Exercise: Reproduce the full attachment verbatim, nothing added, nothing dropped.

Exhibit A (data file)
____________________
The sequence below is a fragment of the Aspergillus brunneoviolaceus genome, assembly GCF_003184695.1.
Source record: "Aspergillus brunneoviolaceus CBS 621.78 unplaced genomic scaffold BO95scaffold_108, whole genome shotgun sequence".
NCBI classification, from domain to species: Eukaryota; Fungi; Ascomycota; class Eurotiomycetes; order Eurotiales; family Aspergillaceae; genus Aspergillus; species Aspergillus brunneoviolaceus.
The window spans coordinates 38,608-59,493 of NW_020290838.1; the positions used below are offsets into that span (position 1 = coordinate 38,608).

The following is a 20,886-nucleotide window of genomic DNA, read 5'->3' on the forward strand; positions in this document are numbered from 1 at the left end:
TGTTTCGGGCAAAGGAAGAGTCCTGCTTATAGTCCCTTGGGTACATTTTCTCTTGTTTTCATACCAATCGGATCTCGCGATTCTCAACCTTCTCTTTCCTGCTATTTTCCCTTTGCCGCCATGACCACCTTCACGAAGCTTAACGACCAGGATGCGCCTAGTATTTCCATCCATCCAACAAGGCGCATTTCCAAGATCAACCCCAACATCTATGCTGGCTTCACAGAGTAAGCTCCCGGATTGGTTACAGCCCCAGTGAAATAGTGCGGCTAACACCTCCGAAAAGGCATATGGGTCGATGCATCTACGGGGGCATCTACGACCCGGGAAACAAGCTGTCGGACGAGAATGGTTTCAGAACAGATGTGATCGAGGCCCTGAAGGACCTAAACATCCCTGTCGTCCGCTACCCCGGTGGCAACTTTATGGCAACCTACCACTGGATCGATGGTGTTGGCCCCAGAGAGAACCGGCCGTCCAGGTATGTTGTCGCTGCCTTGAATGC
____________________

The sequence below is a fragment of the Aspergillus brunneoviolaceus genome, assembly GCF_003184695.1.
Source record: "Aspergillus brunneoviolaceus CBS 621.78 unplaced genomic scaffold BO95scaffold_108, whole genome shotgun sequence".
NCBI classification, from domain to species: Eukaryota; Fungi; Ascomycota; class Eurotiomycetes; order Eurotiales; family Aspergillaceae; genus Aspergillus; species Aspergillus brunneoviolaceus.
The window spans coordinates 38,608-59,493 of NW_020290838.1; the positions used below are offsets into that span (position 1 = coordinate 38,608).

The following is a 20,886-nucleotide window of genomic DNA, read 5'->3' on the forward strand; positions in this document are numbered from 1 at the left end:
TGTTTCGGGCAAAGGAAGAGTCCTGCTTATAGTCCCTTGGGTACATTTTCTCTTGTTTTCATACCAATCGGATCTCGCGATTCTCAACCTTCTCTTTCCTGCTATTTTCCCTTTGCCGCCATGACCACCTTCACGAAGCTTAACGACCAGGATGCGCCTAGTATTTCCATCCATCCAACAAGGCGCATTTCCAAGATCAACCCCAACATCTATGCTGGCTTCACAGAGTAAGCTCCCGGATTGGTTACAGCCCCAGTGAAATAGTGCGGCTAACACCTCCGAAAAGGCATATGGGTCGATGCATCTACGGGGGCATCTACGACCCGGGAAACAAGCTGTCGGACGAGAATGGTTTCAGAACAGATGTGATCGAGGCCCTGAAGGACCTAAACATCCCTGTCGTCCGCTACCCCGGTGGCAACTTTATGGCAACCTACCACTGGATCGATGGTGTTGGCCCCAGAGAGAACCGGCCGTCCAGGTATGTTGTCGCTGCCTTGAATGC